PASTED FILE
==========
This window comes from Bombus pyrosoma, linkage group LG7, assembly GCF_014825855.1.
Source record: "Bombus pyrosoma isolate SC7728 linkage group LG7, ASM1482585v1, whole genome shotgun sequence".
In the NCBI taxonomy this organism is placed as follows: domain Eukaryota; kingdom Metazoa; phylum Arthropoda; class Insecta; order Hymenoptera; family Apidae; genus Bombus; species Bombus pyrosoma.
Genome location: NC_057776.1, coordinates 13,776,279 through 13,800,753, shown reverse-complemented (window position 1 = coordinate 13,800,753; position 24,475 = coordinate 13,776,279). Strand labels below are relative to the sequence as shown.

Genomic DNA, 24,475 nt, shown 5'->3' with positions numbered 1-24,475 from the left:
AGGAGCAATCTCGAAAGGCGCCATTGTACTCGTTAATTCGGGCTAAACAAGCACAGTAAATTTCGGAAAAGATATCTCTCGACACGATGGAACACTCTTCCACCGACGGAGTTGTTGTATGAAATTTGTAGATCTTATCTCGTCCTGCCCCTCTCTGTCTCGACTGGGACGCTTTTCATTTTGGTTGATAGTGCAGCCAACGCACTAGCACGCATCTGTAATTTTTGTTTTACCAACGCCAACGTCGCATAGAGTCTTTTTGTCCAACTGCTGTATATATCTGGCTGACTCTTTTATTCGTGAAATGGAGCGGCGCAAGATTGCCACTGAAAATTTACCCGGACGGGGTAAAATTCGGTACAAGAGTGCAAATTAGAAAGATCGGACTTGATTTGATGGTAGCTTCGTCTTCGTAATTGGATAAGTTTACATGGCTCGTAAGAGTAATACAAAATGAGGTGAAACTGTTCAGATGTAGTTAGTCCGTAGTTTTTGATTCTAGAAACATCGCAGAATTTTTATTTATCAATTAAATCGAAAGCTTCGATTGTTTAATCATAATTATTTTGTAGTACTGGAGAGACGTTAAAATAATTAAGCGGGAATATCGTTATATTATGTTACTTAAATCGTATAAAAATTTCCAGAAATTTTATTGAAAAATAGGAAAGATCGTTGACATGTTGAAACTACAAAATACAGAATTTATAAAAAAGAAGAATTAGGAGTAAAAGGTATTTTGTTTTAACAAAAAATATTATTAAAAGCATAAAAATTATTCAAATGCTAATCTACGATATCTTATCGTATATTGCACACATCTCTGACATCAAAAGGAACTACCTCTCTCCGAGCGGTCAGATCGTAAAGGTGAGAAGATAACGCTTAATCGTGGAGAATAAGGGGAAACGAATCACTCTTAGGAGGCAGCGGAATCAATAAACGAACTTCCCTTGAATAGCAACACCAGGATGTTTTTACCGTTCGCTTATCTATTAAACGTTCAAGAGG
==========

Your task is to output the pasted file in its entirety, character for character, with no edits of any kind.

This window comes from Bombus pyrosoma, linkage group LG7, assembly GCF_014825855.1.
Source record: "Bombus pyrosoma isolate SC7728 linkage group LG7, ASM1482585v1, whole genome shotgun sequence".
In the NCBI taxonomy this organism is placed as follows: domain Eukaryota; kingdom Metazoa; phylum Arthropoda; class Insecta; order Hymenoptera; family Apidae; genus Bombus; species Bombus pyrosoma.
Genome location: NC_057776.1, coordinates 13,776,279 through 13,800,753, shown reverse-complemented (window position 1 = coordinate 13,800,753; position 24,475 = coordinate 13,776,279). Strand labels below are relative to the sequence as shown.

Genomic DNA, 24,475 nt, shown 5'->3' with positions numbered 1-24,475 from the left:
AGGAGCAATCTCGAAAGGCGCCATTGTACTCGTTAATTCGGGCTAAACAAGCACAGTAAATTTCGGAAAAGATATCTCTCGACACGATGGAACACTCTTCCACCGACGGAGTTGTTGTATGAAATTTGTAGATCTTATCTCGTCCTGCCCCTCTCTGTCTCGACTGGGACGCTTTTCATTTTGGTTGATAGTGCAGCCAACGCACTAGCACGCATCTGTAATTTTTGTTTTACCAACGCCAACGTCGCATAGAGTCTTTTTGTCCAACTGCTGTATATATCTGGCTGACTCTTTTATTCGTGAAATGGAGCGGCGCAAGATTGCCACTGAAAATTTACCCGGACGGGGTAAAATTCGGTACAAGAGTGCAAATTAGAAAGATCGGACTTGATTTGATGGTAGCTTCGTCTTCGTAATTGGATAAGTTTACATGGCTCGTAAGAGTAATACAAAATGAGGTGAAACTGTTCAGATGTAGTTAGTCCGTAGTTTTTGATTCTAGAAACATCGCAGAATTTTTATTTATCAATTAAATCGAAAGCTTCGATTGTTTAATCATAATTATTTTGTAGTACTGGAGAGACGTTAAAATAATTAAGCGGGAATATCGTTATATTATGTTACTTAAATCGTATAAAAATTTCCAGAAATTTTATTGAAAAATAGGAAAGATCGTTGACATGTTGAAACTACAAAATACAGAATTTATAAAAAAGAAGAATTAGGAGTAAAAGGTATTTTGTTTTAACAAAAAATATTATTAAAAGCATAAAAATTATTCAAATGCTAATCTACGATATCTTATCGTATATTGCACACATCTCTGACATCAAAAGGAACTACCTCTCTCCGAGCGGTCAGATCGTAAAGGTGAGAAGATAACGCTTAATCGTGGAGAATAAGGGGAAACGAATCACTCTTAGGAGGCAGCGGAATCAATAAACGAACTTCCCTTGAATAGCAACACCAGGATGTTTTTACCGTTCGCTTATCTATTAAACGTTCAAGAGG